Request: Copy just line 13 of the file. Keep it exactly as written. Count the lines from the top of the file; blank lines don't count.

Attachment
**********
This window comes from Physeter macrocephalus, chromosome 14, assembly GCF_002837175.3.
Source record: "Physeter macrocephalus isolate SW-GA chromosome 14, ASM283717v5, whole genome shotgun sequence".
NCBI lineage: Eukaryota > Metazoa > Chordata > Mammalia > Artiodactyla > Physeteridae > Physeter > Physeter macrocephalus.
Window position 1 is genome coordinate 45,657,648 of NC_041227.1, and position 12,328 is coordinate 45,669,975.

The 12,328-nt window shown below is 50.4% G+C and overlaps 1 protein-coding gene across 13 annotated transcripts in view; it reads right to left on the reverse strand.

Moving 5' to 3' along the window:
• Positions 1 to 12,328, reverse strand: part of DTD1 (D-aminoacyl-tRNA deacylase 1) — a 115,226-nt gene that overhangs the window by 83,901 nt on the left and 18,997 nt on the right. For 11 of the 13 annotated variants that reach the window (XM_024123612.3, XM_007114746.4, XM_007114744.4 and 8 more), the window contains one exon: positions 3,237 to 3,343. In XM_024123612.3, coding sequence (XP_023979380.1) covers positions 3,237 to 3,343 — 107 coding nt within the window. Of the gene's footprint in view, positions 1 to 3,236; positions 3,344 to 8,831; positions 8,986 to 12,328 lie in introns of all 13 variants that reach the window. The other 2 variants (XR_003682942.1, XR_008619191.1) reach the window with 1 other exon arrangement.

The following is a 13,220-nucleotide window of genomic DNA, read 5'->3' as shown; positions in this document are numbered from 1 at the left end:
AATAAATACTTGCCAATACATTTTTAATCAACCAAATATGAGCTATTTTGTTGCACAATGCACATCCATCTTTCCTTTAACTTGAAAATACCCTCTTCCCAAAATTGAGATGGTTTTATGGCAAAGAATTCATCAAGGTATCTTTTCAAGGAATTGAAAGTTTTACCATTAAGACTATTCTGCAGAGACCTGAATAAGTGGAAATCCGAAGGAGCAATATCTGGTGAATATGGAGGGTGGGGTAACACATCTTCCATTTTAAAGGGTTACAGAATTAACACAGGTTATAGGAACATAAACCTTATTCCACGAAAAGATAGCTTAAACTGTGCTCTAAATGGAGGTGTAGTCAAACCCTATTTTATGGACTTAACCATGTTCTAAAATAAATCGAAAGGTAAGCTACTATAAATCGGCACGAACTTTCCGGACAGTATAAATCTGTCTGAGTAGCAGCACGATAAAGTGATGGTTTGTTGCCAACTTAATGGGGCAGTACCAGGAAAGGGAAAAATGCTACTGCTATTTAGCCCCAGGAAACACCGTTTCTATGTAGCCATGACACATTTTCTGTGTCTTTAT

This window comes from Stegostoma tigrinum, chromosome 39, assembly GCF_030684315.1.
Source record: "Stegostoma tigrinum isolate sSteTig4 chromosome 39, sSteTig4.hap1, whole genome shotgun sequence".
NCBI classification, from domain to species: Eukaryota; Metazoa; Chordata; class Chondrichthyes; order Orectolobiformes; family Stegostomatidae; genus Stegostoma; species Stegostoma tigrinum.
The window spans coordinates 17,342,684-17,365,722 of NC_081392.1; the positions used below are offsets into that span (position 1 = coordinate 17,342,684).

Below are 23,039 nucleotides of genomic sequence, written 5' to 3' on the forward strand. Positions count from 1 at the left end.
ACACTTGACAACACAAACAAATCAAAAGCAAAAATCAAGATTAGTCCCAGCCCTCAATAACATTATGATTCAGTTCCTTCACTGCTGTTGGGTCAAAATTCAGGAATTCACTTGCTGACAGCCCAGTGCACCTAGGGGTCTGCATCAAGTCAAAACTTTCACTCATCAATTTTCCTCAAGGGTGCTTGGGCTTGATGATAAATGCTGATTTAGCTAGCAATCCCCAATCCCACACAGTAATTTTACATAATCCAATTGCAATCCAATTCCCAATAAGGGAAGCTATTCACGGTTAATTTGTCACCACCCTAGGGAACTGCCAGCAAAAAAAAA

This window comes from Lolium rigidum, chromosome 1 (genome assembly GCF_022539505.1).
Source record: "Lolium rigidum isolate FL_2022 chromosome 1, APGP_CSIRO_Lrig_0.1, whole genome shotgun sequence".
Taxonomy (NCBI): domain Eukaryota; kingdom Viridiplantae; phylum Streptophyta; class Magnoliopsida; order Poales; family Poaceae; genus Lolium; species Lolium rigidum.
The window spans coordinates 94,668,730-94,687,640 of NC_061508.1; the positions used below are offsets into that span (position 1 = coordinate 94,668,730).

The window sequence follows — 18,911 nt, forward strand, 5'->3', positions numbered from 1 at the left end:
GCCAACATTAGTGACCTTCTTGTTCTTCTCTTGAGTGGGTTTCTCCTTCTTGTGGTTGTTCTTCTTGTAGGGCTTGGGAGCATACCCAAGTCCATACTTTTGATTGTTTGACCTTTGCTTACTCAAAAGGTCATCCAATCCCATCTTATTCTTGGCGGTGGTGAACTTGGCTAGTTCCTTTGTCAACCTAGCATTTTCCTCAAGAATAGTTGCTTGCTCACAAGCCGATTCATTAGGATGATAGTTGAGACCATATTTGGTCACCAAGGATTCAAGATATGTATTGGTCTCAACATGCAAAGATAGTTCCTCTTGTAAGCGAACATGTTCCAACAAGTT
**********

The window spans coordinates 17,342,684-17,365,722 of NC_081392.1; the positions used below are offsets into that span (position 1 = coordinate 17,342,684).